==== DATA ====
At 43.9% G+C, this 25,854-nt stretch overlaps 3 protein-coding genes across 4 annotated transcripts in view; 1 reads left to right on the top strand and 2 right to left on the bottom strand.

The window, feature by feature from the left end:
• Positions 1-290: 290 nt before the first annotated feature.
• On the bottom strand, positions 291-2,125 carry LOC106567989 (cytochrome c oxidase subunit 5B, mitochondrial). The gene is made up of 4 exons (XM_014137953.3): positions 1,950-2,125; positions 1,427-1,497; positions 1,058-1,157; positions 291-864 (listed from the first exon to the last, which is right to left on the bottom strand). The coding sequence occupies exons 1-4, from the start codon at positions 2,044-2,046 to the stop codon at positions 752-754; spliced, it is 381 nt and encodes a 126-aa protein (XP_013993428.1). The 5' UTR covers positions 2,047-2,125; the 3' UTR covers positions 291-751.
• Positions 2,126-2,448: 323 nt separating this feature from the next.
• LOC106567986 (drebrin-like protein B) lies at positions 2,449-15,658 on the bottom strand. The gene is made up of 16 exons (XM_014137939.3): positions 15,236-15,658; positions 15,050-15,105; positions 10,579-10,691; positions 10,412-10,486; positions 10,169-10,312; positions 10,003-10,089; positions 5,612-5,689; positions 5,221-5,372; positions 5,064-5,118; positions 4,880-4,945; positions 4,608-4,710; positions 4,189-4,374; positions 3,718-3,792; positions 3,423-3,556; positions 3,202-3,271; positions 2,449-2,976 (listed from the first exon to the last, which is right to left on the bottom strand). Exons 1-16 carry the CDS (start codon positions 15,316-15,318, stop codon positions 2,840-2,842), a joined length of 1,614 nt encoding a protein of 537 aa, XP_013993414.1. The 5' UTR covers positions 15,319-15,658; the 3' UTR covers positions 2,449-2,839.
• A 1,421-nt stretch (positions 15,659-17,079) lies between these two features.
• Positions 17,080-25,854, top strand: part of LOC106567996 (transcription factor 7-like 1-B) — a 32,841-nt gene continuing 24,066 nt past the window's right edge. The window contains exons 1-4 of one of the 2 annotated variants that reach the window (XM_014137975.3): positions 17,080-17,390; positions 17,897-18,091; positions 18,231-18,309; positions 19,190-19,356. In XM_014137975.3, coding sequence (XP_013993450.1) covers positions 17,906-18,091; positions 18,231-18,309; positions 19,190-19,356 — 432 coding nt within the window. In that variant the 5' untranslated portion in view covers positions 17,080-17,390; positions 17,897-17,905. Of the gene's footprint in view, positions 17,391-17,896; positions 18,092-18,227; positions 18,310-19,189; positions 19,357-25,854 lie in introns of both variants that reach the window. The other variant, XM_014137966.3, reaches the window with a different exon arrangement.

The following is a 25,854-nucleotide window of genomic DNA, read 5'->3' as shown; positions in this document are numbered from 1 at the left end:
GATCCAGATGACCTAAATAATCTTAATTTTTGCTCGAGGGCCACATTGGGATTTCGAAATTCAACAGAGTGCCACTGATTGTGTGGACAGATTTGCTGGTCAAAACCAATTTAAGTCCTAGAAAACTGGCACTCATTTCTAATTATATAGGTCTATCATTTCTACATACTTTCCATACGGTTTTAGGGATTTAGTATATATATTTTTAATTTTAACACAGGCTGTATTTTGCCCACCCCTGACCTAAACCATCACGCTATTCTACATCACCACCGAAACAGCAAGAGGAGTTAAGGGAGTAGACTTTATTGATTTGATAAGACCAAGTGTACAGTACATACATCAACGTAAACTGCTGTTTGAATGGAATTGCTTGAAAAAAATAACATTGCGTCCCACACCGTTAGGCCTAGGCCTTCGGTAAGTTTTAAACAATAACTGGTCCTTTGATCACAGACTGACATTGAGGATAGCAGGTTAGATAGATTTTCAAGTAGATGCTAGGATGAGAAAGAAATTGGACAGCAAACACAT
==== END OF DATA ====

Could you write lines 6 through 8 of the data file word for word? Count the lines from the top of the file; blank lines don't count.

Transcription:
• LOC106567986 (drebrin-like protein B) lies at positions 2,449-15,658 on the bottom strand. The gene is made up of 16 exons (XM_014137939.3): positions 15,236-15,658; positions 15,050-15,105; positions 10,579-10,691; positions 10,412-10,486; positions 10,169-10,312; positions 10,003-10,089; positions 5,612-5,689; positions 5,221-5,372; positions 5,064-5,118; positions 4,880-4,945; positions 4,608-4,710; positions 4,189-4,374; positions 3,718-3,792; positions 3,423-3,556; positions 3,202-3,271; positions 2,449-2,976 (listed from the first exon to the last, which is right to left on the bottom strand). Exons 1-16 carry the CDS (start codon positions 15,316-15,318, stop codon positions 2,840-2,842), a joined length of 1,614 nt encoding a protein of 537 aa, XP_013993414.1. The 5' UTR covers positions 15,319-15,658; the 3' UTR covers positions 2,449-2,839.
• A 1,421-nt stretch (positions 15,659-17,079) lies between these two features.
• Positions 17,080-25,854, top strand: part of LOC106567996 (transcription factor 7-like 1-B) — a 32,841-nt gene continuing 24,066 nt past the window's right edge. The window contains exons 1-4 of one of the 2 annotated variants that reach the window (XM_014137975.3): positions 17,080-17,390; positions 17,897-18,091; positions 18,231-18,309; positions 19,190-19,356. In XM_014137975.3, coding sequence (XP_013993450.1) covers positions 17,906-18,091; positions 18,231-18,309; positions 19,190-19,356 — 432 coding nt within the window. In that variant the 5' untranslated portion in view covers positions 17,080-17,390; positions 17,897-17,905. Of the gene's footprint in view, positions 17,391-17,896; positions 18,092-18,227; positions 18,310-19,189; positions 19,357-25,854 lie in introns of both variants that reach the window. The other variant, XM_014137966.3, reaches the window with a different exon arrangement.